At the 2022 American Society of Clinical Oncology (ASCO®) Annual Meeting held in Chicago, Illinois, this year’s theme was Advancing Equitable Cancer Care Through Innovation. The program featured more than 200 sessions and 2500 poster presentations on a vast array of topics in cancer care.
Adam M Brufsky, MD, PhD, FACP, is among the many clinician scientists who presented results of research on metastatic breast cancer. Dr Brufsky is a professor of medicine and associate chief for the division of hematology/oncology at the University of Pittsburgh School of Medicine, codirector of the Comprehensive Breast Cancer Center at the University of Pittsburgh Medical Center, and medical director of the Magee-Women’s Cancer Program at the UPMC Hillman Cancer Center in Pittsburgh, Pennsylvania.
Among the wide range of research findings presented at the 2022 ASCO conference on the treatment of metastatic breast cancer, which stood out to you and why?
Results of the DESTINY-Breast04 study (ClinicalTrials.gov Identifier: NCT03734029) were the most significant findings presented this year in terms of management of metastatic breast cancer.1 In this randomized, open-label phase 3 trial of 557 patients with human epidermal growth factor receptor 2 (HER2)-low metastatic breast cancer, median progression-free survival (PFS) and overall survival (OS) were 9.9 months and 23.4 months, respectively, in patients who were assigned to trastuzumab deruxtecan. For patients who were assigned to receive the physician’s choice of treatment, the median PFS was 5.1 months and median OS was 16.8 months.
The use of an effective antibody-drug conjugate with an OS benefit in progressive estrogen receptor-positive metastatic breast cancer is a major advance. This drug seems to work not only in HER2-low breast cancers but also in other cancers with HER2 expression, such as biliary tract cancer, non-small-cell lung cancer, colorectal cancer, and endometrial cancer.2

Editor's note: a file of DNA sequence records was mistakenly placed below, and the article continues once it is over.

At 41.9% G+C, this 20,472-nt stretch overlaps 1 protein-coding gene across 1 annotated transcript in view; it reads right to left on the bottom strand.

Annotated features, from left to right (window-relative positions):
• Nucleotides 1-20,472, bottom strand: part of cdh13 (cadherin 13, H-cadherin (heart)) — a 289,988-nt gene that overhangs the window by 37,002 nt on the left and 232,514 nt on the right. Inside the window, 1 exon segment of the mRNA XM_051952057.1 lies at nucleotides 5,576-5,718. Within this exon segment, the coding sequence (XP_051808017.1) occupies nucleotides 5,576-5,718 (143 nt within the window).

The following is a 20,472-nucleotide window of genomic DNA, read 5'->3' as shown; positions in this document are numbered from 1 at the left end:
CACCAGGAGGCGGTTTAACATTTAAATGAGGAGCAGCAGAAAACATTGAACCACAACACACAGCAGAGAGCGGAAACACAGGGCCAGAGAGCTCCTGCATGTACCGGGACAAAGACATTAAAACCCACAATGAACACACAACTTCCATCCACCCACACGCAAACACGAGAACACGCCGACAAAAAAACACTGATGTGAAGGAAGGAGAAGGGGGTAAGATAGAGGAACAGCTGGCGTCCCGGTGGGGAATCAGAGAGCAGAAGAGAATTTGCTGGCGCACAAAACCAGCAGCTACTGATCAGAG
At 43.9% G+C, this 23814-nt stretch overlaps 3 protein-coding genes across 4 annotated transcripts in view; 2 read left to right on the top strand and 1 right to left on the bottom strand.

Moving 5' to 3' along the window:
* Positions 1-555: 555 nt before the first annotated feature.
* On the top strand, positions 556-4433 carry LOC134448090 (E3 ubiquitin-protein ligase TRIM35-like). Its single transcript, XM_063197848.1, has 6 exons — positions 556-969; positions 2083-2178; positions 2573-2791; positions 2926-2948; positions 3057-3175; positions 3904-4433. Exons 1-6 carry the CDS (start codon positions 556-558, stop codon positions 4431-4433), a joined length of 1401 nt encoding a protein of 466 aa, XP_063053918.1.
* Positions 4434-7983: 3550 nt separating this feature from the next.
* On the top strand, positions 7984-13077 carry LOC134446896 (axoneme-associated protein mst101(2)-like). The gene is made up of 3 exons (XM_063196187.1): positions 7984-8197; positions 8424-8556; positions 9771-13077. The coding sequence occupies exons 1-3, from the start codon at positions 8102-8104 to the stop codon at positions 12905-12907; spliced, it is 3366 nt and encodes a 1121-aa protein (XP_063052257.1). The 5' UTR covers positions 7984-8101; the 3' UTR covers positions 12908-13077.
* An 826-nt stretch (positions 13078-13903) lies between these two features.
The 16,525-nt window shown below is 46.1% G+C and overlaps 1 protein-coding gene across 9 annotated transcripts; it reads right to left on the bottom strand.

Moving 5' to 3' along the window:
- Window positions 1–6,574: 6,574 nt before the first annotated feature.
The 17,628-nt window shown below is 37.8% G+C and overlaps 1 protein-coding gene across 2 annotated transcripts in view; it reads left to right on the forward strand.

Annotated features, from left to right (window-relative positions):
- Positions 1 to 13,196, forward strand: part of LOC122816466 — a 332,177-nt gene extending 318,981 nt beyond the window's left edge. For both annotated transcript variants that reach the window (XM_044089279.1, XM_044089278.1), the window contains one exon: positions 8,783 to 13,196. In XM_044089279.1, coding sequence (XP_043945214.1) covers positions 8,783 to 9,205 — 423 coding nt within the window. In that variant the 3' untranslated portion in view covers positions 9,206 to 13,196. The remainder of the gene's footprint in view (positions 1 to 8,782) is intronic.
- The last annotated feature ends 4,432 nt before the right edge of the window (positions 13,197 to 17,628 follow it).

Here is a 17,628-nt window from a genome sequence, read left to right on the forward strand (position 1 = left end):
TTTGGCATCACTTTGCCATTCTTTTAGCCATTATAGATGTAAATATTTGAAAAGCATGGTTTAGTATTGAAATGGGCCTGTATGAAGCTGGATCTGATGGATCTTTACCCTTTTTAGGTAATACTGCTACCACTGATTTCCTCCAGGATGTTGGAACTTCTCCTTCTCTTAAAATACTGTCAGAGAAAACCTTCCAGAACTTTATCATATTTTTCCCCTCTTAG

Your study examining the role of socioeconomic status in metastatic breast cancer survival reported worse survival among patients with low socioeconomic status.3 What are the implications of these findings and what is the significance of the observation that race was no longer a predictor of worse survival when socioeconomic status was considered?
In our analysis, race is a surrogate of socioeconomic status. If these data are replicated, it would indicate that we should be investing in breast cancer care in areas of low socioeconomic status. Individuals with low socioeconomic status are less likely to utilize health care services owing to copays, expensive travel, and the cost of missing work. These are obstacles that our health care system could address to improve patients’ access to breast cancer treatment.
You also coauthored a study (ClinicalTrials.gov Identifier: NCT01953926) of combination therapy with neratinib plus fulvestrant plus trastuzumab for hormone receptor (HR)-positive, HER2-negative, HER2-mutant metastatic breast cancer.4 What were the key findings, including biomarker and safety analyses?
We found that the neratinib plus fulvestrant plus trastuzumab combination has activity in patients with advanced breast cancer and an activating HER2 mutation on further follow-up. The biomarker response is the mutation in the HER2 molecule. It is interesting to note that this triple-agent combination had activity across the spectrum of HER2 mutations. Diarrhea was the major side effect noted in our safety analyses.
Many studies of potential therapies for metastatic breast cancer that were presented at ASCO also included biomarker analyses. What findings struck you as most significant? What is the ultimate goal regarding biomarker use in the treatment of metastatic breast cancer?